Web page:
While deployed to a combat zone, military members have the unique ability to contribute tax-free combat pay to Roth TSP. This benefit can be very powerful especially for senior military officers who can contribute up to $18,500 to Roth TSP and never pay taxes on the contributions or the earnings.
By taking time to educate yourself on investment principles and start building your portfolio early in your career as a military officer, you may increase your chance of long-term success. In general, the earlier you start investing, the better - but here are some basics to consider.
Financial Advisors, myself included, spend a lot of time thinking and talking about investing money to have available for your Golden Years (had to get a cliché in). But, not a lot of time is spent talking about how to best spend that money in retirement. I'm not talking about what you will spend that money on. That is up to you. What I am talking about is where the funds will come from. If you have multiple sources of retirement income, you can improve your results about thinking about which money you will spend first. This is due to a very important acronym...RMD. Required Minimum Distributions can significantly impact your tax picture and how much you will pay for medical care in retirement. Let me explain.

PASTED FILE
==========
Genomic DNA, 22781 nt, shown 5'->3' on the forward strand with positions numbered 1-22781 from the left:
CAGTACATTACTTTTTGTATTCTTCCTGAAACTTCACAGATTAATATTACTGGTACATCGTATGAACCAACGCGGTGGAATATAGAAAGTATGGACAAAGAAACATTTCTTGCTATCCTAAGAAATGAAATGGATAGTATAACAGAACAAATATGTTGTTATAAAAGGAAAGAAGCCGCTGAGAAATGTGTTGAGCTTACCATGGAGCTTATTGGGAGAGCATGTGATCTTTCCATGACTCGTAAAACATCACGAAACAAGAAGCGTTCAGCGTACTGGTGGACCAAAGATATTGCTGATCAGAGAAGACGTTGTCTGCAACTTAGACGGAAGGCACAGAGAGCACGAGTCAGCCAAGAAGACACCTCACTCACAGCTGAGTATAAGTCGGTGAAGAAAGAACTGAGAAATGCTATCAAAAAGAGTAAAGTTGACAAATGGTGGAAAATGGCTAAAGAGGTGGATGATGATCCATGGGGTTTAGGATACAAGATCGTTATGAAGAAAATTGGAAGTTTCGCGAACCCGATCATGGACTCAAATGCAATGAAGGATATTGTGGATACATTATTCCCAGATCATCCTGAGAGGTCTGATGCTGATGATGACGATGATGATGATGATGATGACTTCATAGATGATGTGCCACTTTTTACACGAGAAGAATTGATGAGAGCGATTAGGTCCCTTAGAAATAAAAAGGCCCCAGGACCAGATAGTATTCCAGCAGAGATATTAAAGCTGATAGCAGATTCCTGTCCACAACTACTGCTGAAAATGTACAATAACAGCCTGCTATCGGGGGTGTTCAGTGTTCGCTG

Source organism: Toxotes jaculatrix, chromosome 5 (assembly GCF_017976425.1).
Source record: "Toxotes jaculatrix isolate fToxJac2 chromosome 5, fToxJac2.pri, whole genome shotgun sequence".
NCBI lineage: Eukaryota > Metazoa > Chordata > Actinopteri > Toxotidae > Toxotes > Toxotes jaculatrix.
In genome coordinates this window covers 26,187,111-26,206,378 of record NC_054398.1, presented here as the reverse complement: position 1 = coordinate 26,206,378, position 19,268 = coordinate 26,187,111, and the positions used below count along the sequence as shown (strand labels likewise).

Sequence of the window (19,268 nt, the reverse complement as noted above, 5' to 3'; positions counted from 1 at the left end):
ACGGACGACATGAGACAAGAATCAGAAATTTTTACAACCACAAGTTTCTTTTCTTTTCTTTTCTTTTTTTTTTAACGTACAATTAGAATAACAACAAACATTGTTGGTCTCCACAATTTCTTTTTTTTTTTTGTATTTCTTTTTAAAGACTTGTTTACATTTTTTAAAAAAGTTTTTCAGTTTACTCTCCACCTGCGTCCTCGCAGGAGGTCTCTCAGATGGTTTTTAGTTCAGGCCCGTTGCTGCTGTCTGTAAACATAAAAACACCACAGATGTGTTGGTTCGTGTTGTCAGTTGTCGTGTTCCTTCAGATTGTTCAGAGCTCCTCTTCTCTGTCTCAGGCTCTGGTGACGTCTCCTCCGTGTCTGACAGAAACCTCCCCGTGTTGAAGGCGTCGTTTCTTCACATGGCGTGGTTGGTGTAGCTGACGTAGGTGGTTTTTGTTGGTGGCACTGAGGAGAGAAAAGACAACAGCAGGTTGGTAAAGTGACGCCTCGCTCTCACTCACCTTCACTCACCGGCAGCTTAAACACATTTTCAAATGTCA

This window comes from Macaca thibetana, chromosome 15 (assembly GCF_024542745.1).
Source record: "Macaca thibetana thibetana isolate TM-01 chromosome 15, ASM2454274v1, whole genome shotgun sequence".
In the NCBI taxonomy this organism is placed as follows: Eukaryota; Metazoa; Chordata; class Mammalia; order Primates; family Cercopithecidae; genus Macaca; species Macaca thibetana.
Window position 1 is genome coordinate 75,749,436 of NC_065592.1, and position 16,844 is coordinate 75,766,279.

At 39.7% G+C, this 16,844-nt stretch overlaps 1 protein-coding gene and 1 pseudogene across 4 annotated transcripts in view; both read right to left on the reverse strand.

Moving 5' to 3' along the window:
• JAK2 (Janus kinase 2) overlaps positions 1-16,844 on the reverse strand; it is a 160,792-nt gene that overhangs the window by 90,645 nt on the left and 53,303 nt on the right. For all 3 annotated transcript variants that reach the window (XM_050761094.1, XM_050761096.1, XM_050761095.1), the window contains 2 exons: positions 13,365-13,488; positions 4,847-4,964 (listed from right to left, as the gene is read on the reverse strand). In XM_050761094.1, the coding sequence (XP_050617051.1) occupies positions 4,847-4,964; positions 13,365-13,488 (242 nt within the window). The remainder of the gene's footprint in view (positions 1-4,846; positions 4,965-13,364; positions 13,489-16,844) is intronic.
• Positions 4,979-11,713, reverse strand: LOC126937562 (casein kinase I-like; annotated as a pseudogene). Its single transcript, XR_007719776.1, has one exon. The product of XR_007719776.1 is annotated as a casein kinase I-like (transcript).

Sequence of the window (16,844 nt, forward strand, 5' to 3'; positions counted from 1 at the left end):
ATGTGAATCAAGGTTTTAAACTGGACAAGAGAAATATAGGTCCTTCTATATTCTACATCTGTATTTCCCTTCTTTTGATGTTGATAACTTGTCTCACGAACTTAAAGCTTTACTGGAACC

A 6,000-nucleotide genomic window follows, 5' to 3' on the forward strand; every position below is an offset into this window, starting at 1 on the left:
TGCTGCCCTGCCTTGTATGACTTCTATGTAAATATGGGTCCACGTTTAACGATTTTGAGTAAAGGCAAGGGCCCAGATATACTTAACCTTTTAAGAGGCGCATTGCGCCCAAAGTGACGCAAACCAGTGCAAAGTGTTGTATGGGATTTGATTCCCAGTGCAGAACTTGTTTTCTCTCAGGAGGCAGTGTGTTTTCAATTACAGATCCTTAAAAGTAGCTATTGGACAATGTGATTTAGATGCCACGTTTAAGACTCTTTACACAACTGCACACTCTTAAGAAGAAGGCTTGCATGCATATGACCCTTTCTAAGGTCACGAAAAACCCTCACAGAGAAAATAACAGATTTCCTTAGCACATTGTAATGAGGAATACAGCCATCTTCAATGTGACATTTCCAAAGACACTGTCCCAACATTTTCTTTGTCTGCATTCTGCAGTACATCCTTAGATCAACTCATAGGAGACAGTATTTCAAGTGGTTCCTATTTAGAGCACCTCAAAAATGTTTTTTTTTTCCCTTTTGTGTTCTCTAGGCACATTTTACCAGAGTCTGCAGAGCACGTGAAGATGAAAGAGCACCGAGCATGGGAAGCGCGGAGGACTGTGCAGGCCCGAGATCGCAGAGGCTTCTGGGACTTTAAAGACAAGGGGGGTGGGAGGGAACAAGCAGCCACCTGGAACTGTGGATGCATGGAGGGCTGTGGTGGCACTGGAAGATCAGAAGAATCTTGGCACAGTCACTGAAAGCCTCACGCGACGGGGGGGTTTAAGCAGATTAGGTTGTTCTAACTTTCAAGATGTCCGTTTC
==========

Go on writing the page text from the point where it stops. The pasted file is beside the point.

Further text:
You've decided to "Hang-up" your G-Suit or ABUs or whatever uniform you wear to work each day. You're pretty confident you'll roll into the new job you've been looking forward to and it won't take too much time. If your new job offers a 401(k) (or 403(b) or TSP) there are some things you need to think about AND you need to make sure you don't screw up some other things. By the way, these concepts also apply if you change civilian jobs during a year.
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